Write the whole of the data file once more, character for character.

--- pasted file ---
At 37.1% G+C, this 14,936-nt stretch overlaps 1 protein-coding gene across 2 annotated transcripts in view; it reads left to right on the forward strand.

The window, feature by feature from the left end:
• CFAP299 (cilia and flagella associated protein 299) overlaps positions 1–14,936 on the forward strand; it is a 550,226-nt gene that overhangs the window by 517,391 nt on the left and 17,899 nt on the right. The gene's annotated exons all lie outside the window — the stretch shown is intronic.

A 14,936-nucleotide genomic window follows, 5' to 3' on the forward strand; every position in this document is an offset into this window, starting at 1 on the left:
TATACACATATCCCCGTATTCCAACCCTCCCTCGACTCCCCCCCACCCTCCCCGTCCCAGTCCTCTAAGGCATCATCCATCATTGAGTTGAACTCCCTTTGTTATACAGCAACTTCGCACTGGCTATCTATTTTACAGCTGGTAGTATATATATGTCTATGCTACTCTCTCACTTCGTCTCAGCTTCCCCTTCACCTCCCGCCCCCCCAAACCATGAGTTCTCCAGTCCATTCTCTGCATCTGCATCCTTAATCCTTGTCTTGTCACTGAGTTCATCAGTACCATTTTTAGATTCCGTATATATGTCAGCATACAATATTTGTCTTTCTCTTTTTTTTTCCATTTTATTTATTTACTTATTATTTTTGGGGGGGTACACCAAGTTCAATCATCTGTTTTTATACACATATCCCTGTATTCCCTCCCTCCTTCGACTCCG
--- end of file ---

At 37.1% G+C, this 14,936-nt stretch overlaps 1 protein-coding gene across 2 annotated transcripts in view; it reads left to right on the forward strand.

The window, feature by feature from the left end:
• CFAP299 (cilia and flagella associated protein 299) overlaps positions 1–14,936 on the forward strand; it is a 550,226-nt gene that overhangs the window by 517,391 nt on the left and 17,899 nt on the right. The gene's annotated exons all lie outside the window — the stretch shown is intronic.

A 14,936-nucleotide genomic window follows, 5' to 3' on the forward strand; every position in this document is an offset into this window, starting at 1 on the left:
TATACACATATCCCCGTATTCCAACCCTCCCTCGACTCCCCCCCACCCTCCCCGTCCCAGTCCTCTAAGGCATCATCCATCATTGAGTTGAACTCCCTTTGTTATACAGCAACTTCGCACTGGCTATCTATTTTACAGCTGGTAGTATATATATGTCTATGCTACTCTCTCACTTCGTCTCAGCTTCCCCTTCACCTCCCGCCCCCCCAAACCATGAGTTCTCCAGTCCATTCTCTGCATCTGCATCCTTAATCCTTGTCTTGTCACTGAGTTCATCAGTACCATTTTTAGATTCCGTATATATGTCAGCATACAATATTTGTCTTTCTCTTTTTTTTTCCATTTTATTTATTTACTTATTATTTTTGGGGGGGTACACCAAGTTCAATCATCTGTTTTTATACACATATCCCTGTATTCCCTCCCTCCTTCGACTCCG